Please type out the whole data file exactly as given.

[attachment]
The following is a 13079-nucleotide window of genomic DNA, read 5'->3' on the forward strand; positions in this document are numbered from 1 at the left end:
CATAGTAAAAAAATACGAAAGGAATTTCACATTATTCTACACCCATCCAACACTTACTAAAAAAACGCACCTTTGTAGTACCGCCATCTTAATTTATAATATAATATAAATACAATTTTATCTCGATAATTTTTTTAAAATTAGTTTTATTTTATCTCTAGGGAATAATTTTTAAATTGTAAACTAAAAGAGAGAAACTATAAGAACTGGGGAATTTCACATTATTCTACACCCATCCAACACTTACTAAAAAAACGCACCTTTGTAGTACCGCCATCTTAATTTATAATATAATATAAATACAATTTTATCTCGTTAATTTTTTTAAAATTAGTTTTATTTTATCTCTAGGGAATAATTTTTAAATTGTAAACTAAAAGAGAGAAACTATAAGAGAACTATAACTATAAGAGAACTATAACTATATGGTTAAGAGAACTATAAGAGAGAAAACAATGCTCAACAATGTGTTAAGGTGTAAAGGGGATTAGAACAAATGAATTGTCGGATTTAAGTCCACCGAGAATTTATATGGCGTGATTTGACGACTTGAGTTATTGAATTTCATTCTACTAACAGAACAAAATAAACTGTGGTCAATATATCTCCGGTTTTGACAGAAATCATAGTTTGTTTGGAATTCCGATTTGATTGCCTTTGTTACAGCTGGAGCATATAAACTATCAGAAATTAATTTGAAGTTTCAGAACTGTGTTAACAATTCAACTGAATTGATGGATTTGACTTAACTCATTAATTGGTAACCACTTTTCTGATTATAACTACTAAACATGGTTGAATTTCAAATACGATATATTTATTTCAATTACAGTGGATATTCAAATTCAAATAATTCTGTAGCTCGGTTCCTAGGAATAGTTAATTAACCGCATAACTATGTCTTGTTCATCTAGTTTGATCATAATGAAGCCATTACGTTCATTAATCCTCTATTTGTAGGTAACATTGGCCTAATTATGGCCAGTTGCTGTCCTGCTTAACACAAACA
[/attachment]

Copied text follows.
The following is a 13079-nucleotide window of genomic DNA, read 5'->3' on the forward strand; positions in this document are numbered from 1 at the left end:
CATAGTAAAAAAATACGAAAGGAATTTCACATTATTCTACACCCATCCAACACTTACTAAAAAAACGCACCTTTGTAGTACCGCCATCTTAATTTATAATATAATATAAATACAATTTTATCTCGATAATTTTTTTAAAATTAGTTTTATTTTATCTCTAGGGAATAATTTTTAAATTGTAAACTAAAAGAGAGAAACTATAAGAACTGGGGAATTTCACATTATTCTACACCCATCCAACACTTACTAAAAAAACGCACCTTTGTAGTACCGCCATCTTAATTTATAATATAATATAAATACAATTTTATCTCGTTAATTTTTTTAAAATTAGTTTTATTTTATCTCTAGGGAATAATTTTTAAATTGTAAACTAAAAGAGAGAAACTATAAGAGAACTATAACTATAAGAGAACTATAACTATATGGTTAAGAGAACTATAAGAGAGAAAACAATGCTCAACAATGTGTTAAGGTGTAAAGGGGATTAGAACAAATGAATTGTCGGATTTAAGTCCACCGAGAATTTATATGGCGTGATTTGACGACTTGAGTTATTGAATTTCATTCTACTAACAGAACAAAATAAACTGTGGTCAATATATCTCCGGTTTTGACAGAAATCATAGTTTGTTTGGAATTCCGATTTGATTGCCTTTGTTACAGCTGGAGCATATAAACTATCAGAAATTAATTTGAAGTTTCAGAACTGTGTTAACAATTCAACTGAATTGATGGATTTGACTTAACTCATTAATTGGTAACCACTTTTCTGATTATAACTACTAAACATGGTTGAATTTCAAATACGATATATTTATTTCAATTACAGTGGATATTCAAATTCAAATAATTCTGTAGCTCGGTTCCTAGGAATAGTTAATTAACCGCATAACTATGTCTTGTTCATCTAGTTTGATCATAATGAAGCCATTACGTTCATTAATCCTCTATTTGTAGGTAACATTGGCCTAATTATGGCCAGTTGCTGTCCTGCTTAACACAAACA